Have you got any advice for people looking to access the NDIS? Do your groundwork. Gather as many reports from your Medical team, Ot’s, Physios, specialists etc. The more you can have on paper to present at your Planning meeting the better. Remember – this is the first time this NDIS person will meet you and you have to give them the chance to understand the full picture of your disability.
Most importantly – list all your Goals for the next year in your life. Your goals are your wishes, dreams and needs. For anyone living with MS I would highly recommend calling MS Queensland. They have such numerous information and very well experience people that you can talk and meet with to make sure you are prepared well for this.
You’ve chosen for your NDIS Plan to be Plan Managed – Can you share your experience of Plan Management with us? Even though I have extensive experience in the Accounting Industry, I have chosen to use NDSP as my Plan Managers. I wish to be able to have support and advice on handling my Plan. I have used previous Plan Managers but once I commenced my journey with NDSP I have felt safer.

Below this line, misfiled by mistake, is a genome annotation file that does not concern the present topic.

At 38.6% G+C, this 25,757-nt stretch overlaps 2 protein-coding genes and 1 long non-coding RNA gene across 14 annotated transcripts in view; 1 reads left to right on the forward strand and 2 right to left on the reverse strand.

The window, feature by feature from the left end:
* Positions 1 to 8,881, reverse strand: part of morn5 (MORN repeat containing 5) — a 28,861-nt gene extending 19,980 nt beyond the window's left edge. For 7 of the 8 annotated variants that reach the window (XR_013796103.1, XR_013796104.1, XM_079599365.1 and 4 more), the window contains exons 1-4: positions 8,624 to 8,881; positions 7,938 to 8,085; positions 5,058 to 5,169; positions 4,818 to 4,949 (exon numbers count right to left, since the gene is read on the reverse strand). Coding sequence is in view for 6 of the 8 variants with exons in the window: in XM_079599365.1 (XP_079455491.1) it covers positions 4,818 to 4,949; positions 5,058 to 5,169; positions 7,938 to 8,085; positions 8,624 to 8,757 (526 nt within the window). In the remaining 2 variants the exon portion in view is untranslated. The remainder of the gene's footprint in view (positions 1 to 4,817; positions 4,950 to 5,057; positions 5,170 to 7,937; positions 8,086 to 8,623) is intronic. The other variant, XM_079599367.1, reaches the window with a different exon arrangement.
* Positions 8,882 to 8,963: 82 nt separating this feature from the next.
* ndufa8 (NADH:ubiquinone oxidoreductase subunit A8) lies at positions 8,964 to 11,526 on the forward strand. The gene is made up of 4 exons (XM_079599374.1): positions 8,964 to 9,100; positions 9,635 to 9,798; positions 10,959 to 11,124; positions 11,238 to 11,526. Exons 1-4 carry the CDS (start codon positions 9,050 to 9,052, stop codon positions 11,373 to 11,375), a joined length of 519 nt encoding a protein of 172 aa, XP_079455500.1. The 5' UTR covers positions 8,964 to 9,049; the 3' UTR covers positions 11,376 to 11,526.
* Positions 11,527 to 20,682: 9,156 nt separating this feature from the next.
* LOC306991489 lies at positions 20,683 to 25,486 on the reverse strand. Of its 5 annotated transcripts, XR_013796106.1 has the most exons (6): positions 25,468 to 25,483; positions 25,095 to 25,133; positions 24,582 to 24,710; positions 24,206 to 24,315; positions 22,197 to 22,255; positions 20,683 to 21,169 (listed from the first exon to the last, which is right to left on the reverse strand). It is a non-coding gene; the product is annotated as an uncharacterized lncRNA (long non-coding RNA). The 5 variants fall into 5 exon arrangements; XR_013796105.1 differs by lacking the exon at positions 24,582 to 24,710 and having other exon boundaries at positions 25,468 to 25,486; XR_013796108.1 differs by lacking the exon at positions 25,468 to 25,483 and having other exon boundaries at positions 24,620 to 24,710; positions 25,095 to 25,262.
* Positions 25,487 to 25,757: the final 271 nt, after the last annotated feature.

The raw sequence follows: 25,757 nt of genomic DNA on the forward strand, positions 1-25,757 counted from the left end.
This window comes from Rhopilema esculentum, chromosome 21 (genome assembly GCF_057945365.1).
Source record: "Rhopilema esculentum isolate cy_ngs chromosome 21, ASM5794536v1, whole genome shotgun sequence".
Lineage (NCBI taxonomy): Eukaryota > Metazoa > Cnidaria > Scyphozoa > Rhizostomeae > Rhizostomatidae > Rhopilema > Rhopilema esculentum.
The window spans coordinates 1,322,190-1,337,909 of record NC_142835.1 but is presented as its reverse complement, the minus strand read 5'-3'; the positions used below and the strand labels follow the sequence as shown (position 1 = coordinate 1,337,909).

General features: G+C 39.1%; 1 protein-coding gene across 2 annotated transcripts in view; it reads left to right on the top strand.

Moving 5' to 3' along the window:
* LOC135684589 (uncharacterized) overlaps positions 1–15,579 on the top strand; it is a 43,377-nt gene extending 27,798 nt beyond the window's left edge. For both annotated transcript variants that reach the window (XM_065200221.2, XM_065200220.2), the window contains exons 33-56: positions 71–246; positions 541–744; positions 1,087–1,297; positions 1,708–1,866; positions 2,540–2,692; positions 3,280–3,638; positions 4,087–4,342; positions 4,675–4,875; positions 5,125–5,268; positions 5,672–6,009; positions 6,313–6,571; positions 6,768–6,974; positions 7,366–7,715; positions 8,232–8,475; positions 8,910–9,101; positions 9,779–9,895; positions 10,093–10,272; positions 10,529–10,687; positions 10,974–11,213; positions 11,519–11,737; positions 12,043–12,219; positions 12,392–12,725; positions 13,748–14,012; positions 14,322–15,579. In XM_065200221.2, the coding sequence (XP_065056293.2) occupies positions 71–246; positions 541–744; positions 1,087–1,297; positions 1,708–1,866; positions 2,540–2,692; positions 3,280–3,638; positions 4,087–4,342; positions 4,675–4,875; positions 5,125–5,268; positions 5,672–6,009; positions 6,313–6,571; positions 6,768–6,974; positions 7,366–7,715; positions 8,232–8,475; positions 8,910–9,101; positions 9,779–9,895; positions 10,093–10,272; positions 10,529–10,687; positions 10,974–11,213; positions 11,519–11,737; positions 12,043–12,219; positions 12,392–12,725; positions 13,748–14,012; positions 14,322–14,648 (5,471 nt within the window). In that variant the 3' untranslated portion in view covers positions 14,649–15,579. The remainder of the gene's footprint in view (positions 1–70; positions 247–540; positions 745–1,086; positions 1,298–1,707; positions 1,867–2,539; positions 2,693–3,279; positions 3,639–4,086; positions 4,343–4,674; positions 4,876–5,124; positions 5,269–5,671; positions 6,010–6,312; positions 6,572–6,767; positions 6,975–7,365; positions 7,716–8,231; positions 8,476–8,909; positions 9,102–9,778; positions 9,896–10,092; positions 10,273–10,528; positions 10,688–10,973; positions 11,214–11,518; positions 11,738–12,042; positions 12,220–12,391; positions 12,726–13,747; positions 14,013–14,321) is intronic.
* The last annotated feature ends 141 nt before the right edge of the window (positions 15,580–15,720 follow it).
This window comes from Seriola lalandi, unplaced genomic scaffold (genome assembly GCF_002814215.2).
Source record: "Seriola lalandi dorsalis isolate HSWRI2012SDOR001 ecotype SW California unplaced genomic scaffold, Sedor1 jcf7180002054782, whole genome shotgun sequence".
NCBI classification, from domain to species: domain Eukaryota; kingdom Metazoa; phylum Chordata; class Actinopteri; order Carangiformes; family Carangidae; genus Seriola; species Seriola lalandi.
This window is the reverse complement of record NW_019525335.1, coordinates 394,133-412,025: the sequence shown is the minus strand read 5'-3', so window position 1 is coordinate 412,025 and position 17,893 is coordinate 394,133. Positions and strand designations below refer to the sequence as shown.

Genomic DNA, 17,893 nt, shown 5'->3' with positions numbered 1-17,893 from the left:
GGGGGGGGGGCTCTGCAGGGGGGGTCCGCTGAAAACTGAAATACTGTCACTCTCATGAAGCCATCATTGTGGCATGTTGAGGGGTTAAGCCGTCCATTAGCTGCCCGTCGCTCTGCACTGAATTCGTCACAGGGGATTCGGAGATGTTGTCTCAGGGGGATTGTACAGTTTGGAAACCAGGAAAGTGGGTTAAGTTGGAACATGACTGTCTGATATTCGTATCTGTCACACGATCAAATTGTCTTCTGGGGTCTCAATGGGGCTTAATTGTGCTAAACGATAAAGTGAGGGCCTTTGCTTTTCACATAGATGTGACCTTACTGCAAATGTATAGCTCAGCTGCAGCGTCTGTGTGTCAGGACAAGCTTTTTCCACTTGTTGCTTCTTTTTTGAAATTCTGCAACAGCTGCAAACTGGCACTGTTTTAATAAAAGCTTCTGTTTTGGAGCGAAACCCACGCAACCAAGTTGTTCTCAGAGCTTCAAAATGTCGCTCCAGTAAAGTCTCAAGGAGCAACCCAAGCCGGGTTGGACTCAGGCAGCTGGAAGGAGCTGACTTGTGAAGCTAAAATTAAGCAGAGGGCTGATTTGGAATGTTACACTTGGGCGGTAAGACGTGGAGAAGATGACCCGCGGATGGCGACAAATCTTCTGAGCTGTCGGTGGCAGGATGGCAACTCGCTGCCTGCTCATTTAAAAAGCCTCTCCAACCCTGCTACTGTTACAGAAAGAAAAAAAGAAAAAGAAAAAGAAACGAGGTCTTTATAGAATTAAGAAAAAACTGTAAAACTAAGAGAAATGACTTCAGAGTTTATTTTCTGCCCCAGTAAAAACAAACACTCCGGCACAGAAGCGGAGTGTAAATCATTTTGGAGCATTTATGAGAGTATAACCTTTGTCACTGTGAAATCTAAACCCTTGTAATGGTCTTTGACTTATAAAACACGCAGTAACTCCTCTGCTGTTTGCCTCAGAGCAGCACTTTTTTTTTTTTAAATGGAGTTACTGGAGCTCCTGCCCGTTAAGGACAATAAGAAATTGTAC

The customer service shown to me has been professional with well-trained personnel. If they cannot answer your query at that time, they will find someone to call you back with answers – always in a timely fashion.
My accounts are paid to my Providers in a timely fashion. The worry of paying the invoices has been removed from myself. My thoughts are when I am having a relapse and very ill are that I want my family able to focus on me, not having to spend time trying to sort out invoices and payments.
NDSP also have systems in place for Participants to log on to a very user-friendly portal where we can see all our up to date information on Invoices loaded/Paid, Budget Balances etc.
In summary, whilst the NDIS can be very daunting to many, preparation is your tool. Understand what you need and surround yourself with people that are knowledgeable.
Give NDSP a call and talk to them, you have nothing to lose. And I can guarantee you will be pleasantly surprised.
NDSP is a NDIS registered provider specialising in NDIS Plan Management. If you are a NDIS Participant looking for the right Plan Manager, CLICK HERE to get in touch with our friendly team today.